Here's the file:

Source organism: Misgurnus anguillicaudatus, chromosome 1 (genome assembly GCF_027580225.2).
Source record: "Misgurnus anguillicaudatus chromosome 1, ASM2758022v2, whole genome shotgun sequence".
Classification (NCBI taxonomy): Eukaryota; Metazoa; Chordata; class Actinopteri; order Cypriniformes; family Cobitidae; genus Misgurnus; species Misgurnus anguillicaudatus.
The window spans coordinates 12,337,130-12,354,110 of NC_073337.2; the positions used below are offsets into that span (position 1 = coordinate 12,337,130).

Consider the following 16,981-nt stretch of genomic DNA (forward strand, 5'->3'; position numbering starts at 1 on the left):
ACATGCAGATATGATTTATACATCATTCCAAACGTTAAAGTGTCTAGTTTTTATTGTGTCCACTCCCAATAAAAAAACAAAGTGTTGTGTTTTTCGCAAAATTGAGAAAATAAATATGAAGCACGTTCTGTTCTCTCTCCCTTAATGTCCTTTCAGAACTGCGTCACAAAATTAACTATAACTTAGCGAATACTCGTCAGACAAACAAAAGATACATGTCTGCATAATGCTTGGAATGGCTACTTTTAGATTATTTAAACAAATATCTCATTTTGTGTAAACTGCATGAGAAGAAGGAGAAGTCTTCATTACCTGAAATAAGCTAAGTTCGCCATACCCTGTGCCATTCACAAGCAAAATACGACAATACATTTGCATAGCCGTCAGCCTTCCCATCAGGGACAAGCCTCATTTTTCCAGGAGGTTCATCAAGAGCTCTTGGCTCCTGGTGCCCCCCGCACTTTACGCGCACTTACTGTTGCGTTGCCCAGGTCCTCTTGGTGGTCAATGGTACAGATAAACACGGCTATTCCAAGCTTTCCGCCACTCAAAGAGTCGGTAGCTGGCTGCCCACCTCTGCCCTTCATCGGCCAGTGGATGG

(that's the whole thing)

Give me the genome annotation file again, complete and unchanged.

Source organism: Misgurnus anguillicaudatus, chromosome 1 (genome assembly GCF_027580225.2).
Source record: "Misgurnus anguillicaudatus chromosome 1, ASM2758022v2, whole genome shotgun sequence".
Classification (NCBI taxonomy): Eukaryota; Metazoa; Chordata; class Actinopteri; order Cypriniformes; family Cobitidae; genus Misgurnus; species Misgurnus anguillicaudatus.
The window spans coordinates 12,337,130-12,354,110 of NC_073337.2; the positions used below are offsets into that span (position 1 = coordinate 12,337,130).

Consider the following 16,981-nt stretch of genomic DNA (forward strand, 5'->3'; position numbering starts at 1 on the left):
ACATGCAGATATGATTTATACATCATTCCAAACGTTAAAGTGTCTAGTTTTTATTGTGTCCACTCCCAATAAAAAAACAAAGTGTTGTGTTTTTCGCAAAATTGAGAAAATAAATATGAAGCACGTTCTGTTCTCTCTCCCTTAATGTCCTTTCAGAACTGCGTCACAAAATTAACTATAACTTAGCGAATACTCGTCAGACAAACAAAAGATACATGTCTGCATAATGCTTGGAATGGCTACTTTTAGATTATTTAAACAAATATCTCATTTTGTGTAAACTGCATGAGAAGAAGGAGAAGTCTTCATTACCTGAAATAAGCTAAGTTCGCCATACCCTGTGCCATTCACAAGCAAAATACGACAATACATTTGCATAGCCGTCAGCCTTCCCATCAGGGACAAGCCTCATTTTTCCAGGAGGTTCATCAAGAGCTCTTGGCTCCTGGTGCCCCCCGCACTTTACGCGCACTTACTGTTGCGTTGCCCAGGTCCTCTTGGTGGTCAATGGTACAGATAAACACGGCTATTCCAAGCTTTCCGCCACTCAAAGAGTCGGTAGCTGGCTGCCCACCTCTGCCCTTCATCGGCCAGTGGATGG